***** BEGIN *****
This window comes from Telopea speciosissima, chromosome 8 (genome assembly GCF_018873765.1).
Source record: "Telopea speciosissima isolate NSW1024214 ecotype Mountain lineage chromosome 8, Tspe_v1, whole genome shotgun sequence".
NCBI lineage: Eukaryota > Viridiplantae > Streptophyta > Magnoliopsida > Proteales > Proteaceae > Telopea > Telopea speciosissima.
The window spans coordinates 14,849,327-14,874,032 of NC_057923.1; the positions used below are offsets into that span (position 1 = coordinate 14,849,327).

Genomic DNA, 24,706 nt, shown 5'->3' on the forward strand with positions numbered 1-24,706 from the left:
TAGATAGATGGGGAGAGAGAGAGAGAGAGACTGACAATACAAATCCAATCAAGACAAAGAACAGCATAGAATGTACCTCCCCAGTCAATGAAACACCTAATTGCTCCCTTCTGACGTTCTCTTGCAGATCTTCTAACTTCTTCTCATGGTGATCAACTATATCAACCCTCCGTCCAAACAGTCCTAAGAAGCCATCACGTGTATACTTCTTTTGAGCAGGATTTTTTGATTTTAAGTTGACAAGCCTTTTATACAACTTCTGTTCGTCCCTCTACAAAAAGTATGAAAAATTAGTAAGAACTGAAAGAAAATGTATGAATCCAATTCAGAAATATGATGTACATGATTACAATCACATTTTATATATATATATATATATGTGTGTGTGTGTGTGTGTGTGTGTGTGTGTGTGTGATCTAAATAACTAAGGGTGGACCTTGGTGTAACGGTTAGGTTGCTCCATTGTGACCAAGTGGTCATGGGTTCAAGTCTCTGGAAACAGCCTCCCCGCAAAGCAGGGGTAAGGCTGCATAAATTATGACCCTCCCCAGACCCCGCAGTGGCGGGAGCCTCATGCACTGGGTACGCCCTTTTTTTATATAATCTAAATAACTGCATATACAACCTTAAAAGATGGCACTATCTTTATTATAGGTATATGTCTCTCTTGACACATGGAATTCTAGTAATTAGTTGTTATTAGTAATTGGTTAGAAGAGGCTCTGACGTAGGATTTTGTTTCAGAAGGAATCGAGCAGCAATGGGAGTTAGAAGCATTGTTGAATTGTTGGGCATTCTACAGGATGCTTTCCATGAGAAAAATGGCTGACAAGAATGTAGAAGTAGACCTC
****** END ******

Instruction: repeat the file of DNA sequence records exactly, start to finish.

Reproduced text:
This window comes from Telopea speciosissima, chromosome 8 (genome assembly GCF_018873765.1).
Source record: "Telopea speciosissima isolate NSW1024214 ecotype Mountain lineage chromosome 8, Tspe_v1, whole genome shotgun sequence".
NCBI lineage: Eukaryota > Viridiplantae > Streptophyta > Magnoliopsida > Proteales > Proteaceae > Telopea > Telopea speciosissima.
The window spans coordinates 14,849,327-14,874,032 of NC_057923.1; the positions used below are offsets into that span (position 1 = coordinate 14,849,327).

Genomic DNA, 24,706 nt, shown 5'->3' on the forward strand with positions numbered 1-24,706 from the left:
TAGATAGATGGGGAGAGAGAGAGAGAGAGACTGACAATACAAATCCAATCAAGACAAAGAACAGCATAGAATGTACCTCCCCAGTCAATGAAACACCTAATTGCTCCCTTCTGACGTTCTCTTGCAGATCTTCTAACTTCTTCTCATGGTGATCAACTATATCAACCCTCCGTCCAAACAGTCCTAAGAAGCCATCACGTGTATACTTCTTTTGAGCAGGATTTTTTGATTTTAAGTTGACAAGCCTTTTATACAACTTCTGTTCGTCCCTCTACAAAAAGTATGAAAAATTAGTAAGAACTGAAAGAAAATGTATGAATCCAATTCAGAAATATGATGTACATGATTACAATCACATTTTATATATATATATATATATGTGTGTGTGTGTGTGTGTGTGTGTGTGTGTGTGTGATCTAAATAACTAAGGGTGGACCTTGGTGTAACGGTTAGGTTGCTCCATTGTGACCAAGTGGTCATGGGTTCAAGTCTCTGGAAACAGCCTCCCCGCAAAGCAGGGGTAAGGCTGCATAAATTATGACCCTCCCCAGACCCCGCAGTGGCGGGAGCCTCATGCACTGGGTACGCCCTTTTTTTATATAATCTAAATAACTGCATATACAACCTTAAAAGATGGCACTATCTTTATTATAGGTATATGTCTCTCTTGACACATGGAATTCTAGTAATTAGTTGTTATTAGTAATTGGTTAGAAGAGGCTCTGACGTAGGATTTTGTTTCAGAAGGAATCGAGCAGCAATGGGAGTTAGAAGCATTGTTGAATTGTTGGGCATTCTACAGGATGCTTTCCATGAGAAAAATGGCTGACAAGAATGTAGAAGTAGACCTC